If I were Catholic I would be saying, forgive me father, it has been four weeks since my last post. For those of you waiting for the disparaging words of self loathing and apologies, forget it. The fact is, I have a busy life and the best I have been able to do is store up the scraps of notes I have been making in anticipation of a soon to come barrage of insights, reflections and clever anecdotal scooter stories. All I can say is you’ll have to be the judge of that.
One point of interest in my life has been the travel I have been doing over the past few months. I have been out to Denver, where on my way to check out the new Ducati Streetfighter
I stumbled upon a basement motorcycle museum that contains almost every vintage Italian motor bike I have ever lusted after. While driving down Market Street I caught a glimpse of a 90cc MV Agusta out of the corner of my eye. Since Market Street is one way, I circled back around the block and pulled up beside a fully restored masterpiece. Next to the bike sat a small sign pointing to a basement entrance of a warehouse that is Vintage Motos It houses hundreds of original and restored motorcycles, including Ducati, Giliera, Italjet, Motoguzzi, Parillia bikes and more. Most are under 250cc. What makes this such a find is that in order to do a quality restoration, one the best reference points is having access to an original specimen and at Vintage Moto, they have one of just about every 50s or 60s Italian bike imported. They even have a few rare scooters, like the 1956 Rumi Formuchino (Little Ant).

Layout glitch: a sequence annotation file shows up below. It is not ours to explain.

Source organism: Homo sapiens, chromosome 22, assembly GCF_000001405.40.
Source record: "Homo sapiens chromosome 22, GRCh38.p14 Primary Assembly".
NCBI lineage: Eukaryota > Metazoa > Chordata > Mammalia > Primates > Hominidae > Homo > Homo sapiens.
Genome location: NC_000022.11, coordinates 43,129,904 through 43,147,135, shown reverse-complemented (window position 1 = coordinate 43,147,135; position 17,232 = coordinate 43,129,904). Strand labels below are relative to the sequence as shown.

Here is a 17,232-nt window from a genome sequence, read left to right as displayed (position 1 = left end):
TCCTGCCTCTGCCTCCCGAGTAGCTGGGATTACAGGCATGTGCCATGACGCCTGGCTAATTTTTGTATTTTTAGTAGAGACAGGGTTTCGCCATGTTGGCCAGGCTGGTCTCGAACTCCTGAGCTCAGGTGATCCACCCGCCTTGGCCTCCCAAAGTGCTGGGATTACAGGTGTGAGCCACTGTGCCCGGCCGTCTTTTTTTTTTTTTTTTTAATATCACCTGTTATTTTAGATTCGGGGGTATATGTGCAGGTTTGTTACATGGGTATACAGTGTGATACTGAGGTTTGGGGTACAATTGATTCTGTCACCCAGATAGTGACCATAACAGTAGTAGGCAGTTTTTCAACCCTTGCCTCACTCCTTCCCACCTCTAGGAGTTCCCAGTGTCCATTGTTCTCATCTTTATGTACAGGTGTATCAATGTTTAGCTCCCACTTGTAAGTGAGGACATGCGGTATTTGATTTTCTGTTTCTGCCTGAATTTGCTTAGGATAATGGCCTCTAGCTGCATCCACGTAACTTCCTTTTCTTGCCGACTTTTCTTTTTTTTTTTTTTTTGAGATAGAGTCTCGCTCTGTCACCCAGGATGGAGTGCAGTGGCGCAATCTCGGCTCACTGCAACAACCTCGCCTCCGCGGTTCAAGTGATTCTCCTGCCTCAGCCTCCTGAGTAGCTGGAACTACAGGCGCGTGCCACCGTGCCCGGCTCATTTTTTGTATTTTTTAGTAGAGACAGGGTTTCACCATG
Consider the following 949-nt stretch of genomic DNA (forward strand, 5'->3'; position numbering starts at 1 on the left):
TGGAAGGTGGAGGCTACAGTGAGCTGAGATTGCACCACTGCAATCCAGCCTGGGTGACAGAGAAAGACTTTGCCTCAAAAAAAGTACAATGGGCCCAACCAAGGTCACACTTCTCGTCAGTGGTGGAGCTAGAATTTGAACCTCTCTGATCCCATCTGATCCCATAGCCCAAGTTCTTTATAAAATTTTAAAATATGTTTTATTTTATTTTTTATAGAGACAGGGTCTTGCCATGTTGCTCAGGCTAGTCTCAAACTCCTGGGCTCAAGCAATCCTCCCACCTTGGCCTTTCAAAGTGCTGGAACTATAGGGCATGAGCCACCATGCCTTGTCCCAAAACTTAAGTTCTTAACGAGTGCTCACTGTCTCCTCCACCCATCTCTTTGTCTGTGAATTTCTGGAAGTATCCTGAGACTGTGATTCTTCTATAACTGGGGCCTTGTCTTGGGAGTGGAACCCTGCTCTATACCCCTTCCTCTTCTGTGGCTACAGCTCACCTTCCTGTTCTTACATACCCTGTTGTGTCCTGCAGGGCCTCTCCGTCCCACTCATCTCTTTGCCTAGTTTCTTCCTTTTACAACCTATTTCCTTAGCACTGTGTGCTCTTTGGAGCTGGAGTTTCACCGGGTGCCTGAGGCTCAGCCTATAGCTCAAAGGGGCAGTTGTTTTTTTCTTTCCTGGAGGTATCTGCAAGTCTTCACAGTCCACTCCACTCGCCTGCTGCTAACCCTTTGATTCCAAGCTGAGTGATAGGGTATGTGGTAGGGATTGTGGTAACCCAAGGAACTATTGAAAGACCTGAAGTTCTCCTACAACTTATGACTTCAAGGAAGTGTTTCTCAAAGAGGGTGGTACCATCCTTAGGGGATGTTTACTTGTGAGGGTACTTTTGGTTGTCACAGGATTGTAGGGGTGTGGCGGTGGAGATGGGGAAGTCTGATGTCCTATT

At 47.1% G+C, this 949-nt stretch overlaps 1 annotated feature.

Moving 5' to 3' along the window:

So here’s my returning gift to you, a new place to check when trying to source parts or a place to go to get a first hand view of what a real Italian import survivor look like. For a small fee, you can ogle, touch (if you talk nice to the owner), speak Vintage Italian and take lots of detailed pictures. Check out all my pictures from the museum HERE.
Stay tuned for a new podcast and a recap of my recent visit to Seattle and a return to my roots in the Pacific Northwest.